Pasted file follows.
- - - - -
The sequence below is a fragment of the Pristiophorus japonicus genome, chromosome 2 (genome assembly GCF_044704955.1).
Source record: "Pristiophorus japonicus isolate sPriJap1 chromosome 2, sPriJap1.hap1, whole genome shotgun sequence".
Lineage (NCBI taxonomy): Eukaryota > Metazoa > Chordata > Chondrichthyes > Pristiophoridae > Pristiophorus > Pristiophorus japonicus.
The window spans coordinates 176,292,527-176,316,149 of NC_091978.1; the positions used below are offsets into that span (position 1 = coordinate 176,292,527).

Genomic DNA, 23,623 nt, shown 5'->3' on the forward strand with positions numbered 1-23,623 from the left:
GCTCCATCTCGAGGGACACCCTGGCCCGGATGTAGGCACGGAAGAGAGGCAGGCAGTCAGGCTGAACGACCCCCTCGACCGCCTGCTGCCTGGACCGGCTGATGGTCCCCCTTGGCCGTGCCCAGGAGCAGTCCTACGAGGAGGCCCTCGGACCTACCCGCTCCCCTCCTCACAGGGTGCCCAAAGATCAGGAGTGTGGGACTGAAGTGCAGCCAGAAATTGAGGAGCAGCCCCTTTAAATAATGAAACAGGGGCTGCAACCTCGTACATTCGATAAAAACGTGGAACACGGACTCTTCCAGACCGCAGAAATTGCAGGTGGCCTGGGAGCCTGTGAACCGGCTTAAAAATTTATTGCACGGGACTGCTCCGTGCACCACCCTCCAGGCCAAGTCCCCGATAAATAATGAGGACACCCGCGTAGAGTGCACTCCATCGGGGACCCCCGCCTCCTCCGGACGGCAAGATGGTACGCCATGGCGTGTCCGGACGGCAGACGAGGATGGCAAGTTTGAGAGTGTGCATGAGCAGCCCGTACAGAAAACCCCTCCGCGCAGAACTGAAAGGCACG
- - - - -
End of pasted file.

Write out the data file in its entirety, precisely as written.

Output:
The sequence below is a fragment of the Pristiophorus japonicus genome, chromosome 2 (genome assembly GCF_044704955.1).
Source record: "Pristiophorus japonicus isolate sPriJap1 chromosome 2, sPriJap1.hap1, whole genome shotgun sequence".
Lineage (NCBI taxonomy): Eukaryota > Metazoa > Chordata > Chondrichthyes > Pristiophoridae > Pristiophorus > Pristiophorus japonicus.
The window spans coordinates 176,292,527-176,316,149 of NC_091978.1; the positions used below are offsets into that span (position 1 = coordinate 176,292,527).

Genomic DNA, 23,623 nt, shown 5'->3' on the forward strand with positions numbered 1-23,623 from the left:
GCTCCATCTCGAGGGACACCCTGGCCCGGATGTAGGCACGGAAGAGAGGCAGGCAGTCAGGCTGAACGACCCCCTCGACCGCCTGCTGCCTGGACCGGCTGATGGTCCCCCTTGGCCGTGCCCAGGAGCAGTCCTACGAGGAGGCCCTCGGACCTACCCGCTCCCCTCCTCACAGGGTGCCCAAAGATCAGGAGTGTGGGACTGAAGTGCAGCCAGAAATTGAGGAGCAGCCCCTTTAAATAATGAAACAGGGGCTGCAACCTCGTACATTCGATAAAAACGTGGAACACGGACTCTTCCAGACCGCAGAAATTGCAGGTGGCCTGGGAGCCTGTGAACCGGCTTAAAAATTTATTGCACGGGACTGCTCCGTGCACCACCCTCCAGGCCAAGTCCCCGATAAATAATGAGGACACCCGCGTAGAGTGCACTCCATCGGGGACCCCCGCCTCCTCCGGACGGCAAGATGGTACGCCATGGCGTGTCCGGACGGCAGACGAGGATGGCAAGTTTGAGAGTGTGCATGAGCAGCCCGTACAGAAAACCCCTCCGCGCAGAACTGAAAGGCACG